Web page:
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Do these special plaques protect against Alzheimer's disease?  - Practice healing

Do these special plaques protect against Alzheimer’s disease? – Practice healing

What role do plaques really play in Alzheimer’s disease?

Some of the alleged plaques in the brain seem to help immune cells protect against Alzheimer’s disease. Since plaque accumulation is typical of Alzheimer’s disease, it was previously assumed to have a destructive effect, which led to the development of Alzheimer’s disease. However, according to a recent study, some plaques seem to have a more positive effect.

Brain immune cells (microglia) form their own plaques that can help protect against Alzheimer’s disease, according to a study by researchers from the Salk Institute for Biological Studies. The study was published in the Journal of the English Language.Nature’s immunityPublished.

How does Alzheimer’s disease happen?

Alzheimer It is a neurological disorder that causes memory loss, impaired thinking, and behavioral changes, with these effects worsening with age. This disease appears to be caused by abnormal proteins that assemble between brain cells and form distinct plaques that can damage surrounding cells.

Alzheimer’s disease treatment options?

The accumulation of beta-amyloid plaques in the brain is a typical feature of Alzheimer’s disease. The researchers explain that most treatments developed to treat the disease target these plaques, even if these treatment attempts have largely failed in clinical studies.

Differences between panels?

There are many forms of plaque, but the two most common types are referred to as either diffuse or dense. Diffuse plaques are loosely structured amorphous clouds. On the other hand, panels with a dense core have a compact center. Previously, both types of plaques were thought to form spontaneously from the overproduction of a precursor molecule called amyloid precursor protein (APP), the team explains.

The conventional view is that microglia inhibit the growth of plaques by ingesting them with the help of a gas molecule 6. However, as a result of the new research, it is now clear that microglia promote the formation of dense core plaques (dense core plaques). These dense plaques remove thread-like plaque material from nerve cells, where they usually cause cell death.

What causes dense essential plaques?

According to the new study, it is the microglia that form plaques with a dense core of circulating beta-amyloid fibers as part of their cellular cleansing. The finding is based on research from 2016 that found that when a brain cell dies, a fat molecule moves from inside the cell to outside it. In this way, the cell indicates that it is dying and can be consumed.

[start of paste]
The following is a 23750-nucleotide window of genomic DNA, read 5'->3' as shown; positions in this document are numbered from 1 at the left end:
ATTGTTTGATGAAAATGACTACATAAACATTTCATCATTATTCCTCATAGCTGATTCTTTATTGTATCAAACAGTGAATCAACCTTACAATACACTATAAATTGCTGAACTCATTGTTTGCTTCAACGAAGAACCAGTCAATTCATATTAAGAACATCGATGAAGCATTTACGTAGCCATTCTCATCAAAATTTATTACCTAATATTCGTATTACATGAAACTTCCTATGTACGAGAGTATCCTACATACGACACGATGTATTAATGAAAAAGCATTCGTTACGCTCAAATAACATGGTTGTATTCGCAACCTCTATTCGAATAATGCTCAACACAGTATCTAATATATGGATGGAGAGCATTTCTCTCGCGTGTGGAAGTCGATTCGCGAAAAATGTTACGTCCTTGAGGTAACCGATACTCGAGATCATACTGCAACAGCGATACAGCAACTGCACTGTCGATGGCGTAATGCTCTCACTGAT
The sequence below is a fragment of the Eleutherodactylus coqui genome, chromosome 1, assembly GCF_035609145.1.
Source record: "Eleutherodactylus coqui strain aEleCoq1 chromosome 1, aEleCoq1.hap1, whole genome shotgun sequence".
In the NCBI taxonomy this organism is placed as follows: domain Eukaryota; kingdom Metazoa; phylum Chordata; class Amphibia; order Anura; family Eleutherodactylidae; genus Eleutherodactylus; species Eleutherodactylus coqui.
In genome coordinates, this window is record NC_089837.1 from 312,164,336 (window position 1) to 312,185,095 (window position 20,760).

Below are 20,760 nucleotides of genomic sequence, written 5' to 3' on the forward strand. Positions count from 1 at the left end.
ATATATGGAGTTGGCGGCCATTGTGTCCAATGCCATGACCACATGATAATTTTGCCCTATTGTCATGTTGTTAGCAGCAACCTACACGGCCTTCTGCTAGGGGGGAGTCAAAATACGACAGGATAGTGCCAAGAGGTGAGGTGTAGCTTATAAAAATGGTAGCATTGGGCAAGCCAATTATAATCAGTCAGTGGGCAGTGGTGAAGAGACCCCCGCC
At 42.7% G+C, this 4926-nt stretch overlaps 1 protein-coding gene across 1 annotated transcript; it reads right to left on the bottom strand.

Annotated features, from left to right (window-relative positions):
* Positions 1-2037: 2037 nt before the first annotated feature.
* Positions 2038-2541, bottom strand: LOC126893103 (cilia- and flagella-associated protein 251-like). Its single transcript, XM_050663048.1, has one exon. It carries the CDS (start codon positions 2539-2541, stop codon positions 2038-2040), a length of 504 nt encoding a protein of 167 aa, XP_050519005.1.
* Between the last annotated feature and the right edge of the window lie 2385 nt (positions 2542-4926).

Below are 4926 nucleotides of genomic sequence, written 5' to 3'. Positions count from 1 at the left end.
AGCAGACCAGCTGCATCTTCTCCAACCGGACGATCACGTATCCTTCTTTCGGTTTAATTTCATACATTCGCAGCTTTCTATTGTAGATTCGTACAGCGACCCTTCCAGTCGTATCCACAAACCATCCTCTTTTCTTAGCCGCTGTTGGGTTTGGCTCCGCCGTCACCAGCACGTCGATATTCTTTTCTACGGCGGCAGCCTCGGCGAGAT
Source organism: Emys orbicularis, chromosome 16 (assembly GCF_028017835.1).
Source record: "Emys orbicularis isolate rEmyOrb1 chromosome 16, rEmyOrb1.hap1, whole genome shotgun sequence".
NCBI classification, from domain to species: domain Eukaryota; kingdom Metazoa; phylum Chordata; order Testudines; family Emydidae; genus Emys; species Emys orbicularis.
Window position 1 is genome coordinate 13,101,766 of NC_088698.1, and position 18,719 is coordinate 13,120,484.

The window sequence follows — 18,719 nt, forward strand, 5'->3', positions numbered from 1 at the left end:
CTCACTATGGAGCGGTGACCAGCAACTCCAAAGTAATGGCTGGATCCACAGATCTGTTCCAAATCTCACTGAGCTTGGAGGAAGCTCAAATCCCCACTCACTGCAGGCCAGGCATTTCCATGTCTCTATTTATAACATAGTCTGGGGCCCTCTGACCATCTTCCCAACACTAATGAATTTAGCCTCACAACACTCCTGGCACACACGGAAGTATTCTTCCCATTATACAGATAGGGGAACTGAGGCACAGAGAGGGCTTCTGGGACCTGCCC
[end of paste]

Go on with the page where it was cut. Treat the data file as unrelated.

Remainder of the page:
The dead microglia then consumes the dead cell via surface proteins called TAM receptors with the help of a special intermediate molecule (gas 6). Experts explained that without TAM and gas 6 receptors, microglia cannot attach to and consume dead cells.

The results of the current research show that not only do dead cells show gas and a willingness to signal for consumption, but the same is true of amyloid plaques as well. In studies in mice, the team was able to demonstrate experimentally for the first time that microglia with TAM receptors consume amyloid plaques. The team demonstrates that in mice lacking TAM receptors, the microglia were unable to perform this function.

Diffuse plaques are transformed

In the course of further investigation, the researchers found that the microglia, after ingesting a diffuse plaque, eventually transformed the synaptic beta-amyloid into a highly compact mass. Researchers believe that this is a useful mechanism that turns spreading plaques into plaques with a dense core and removes debris from the intercellular environment. Experts say that dense essential plaque appears to be associated with less harmful effects.

Although it is not yet possible to determine which types of plaque are more harmful in one way or another, new research findings indicate that dense core plaques are milder, study author Youtong Huang of the Salk Institute for Biological Studies explains in one Press release.

Rethinking Alzheimer’s treatment

Study author Professor Greg Lemke of the Salk Institute suggests that the search for a cure for Alzheimer’s disease should stop focusing on breaking down thick plaques and instead develop treatments that either stop the production of beta-amyloid that reduce or facilitate the transfer of beta-amyloid from the body. brain.

“We show that dense primary plaques do not form spontaneously. We think they are made by microglia as a defense mechanism, so it is best to leave them alone,” adds the professor. Previous treatment approaches may be counterproductive here. (Such as)

Author and source information

This text complies with the requirements of the specialized medical literature, medical guidelines and current studies and has been examined by medical professionals.


  • Salk Institute for Biological Studies: In a sudden development, some Alzheimer’s plaques may be protective rather than destructive (veröffentlicht 15.04.2021), Salk Institute for Biological Studies
  • Youtong Huang, Kaisa E. Habonen, Patrick G. Burrola, Carolyn O’Connor, Nasun Hah et al .: Microglia use TAM receptors to detect and ingest amyloid-beta plaques, in natural immunology (veröffentlicht 15.04.2021), Nature’s immunity

important note:
This article is for general guidance only and is not intended to be used for self-diagnosis or self-medication. He cannot replace a visit to the doctor.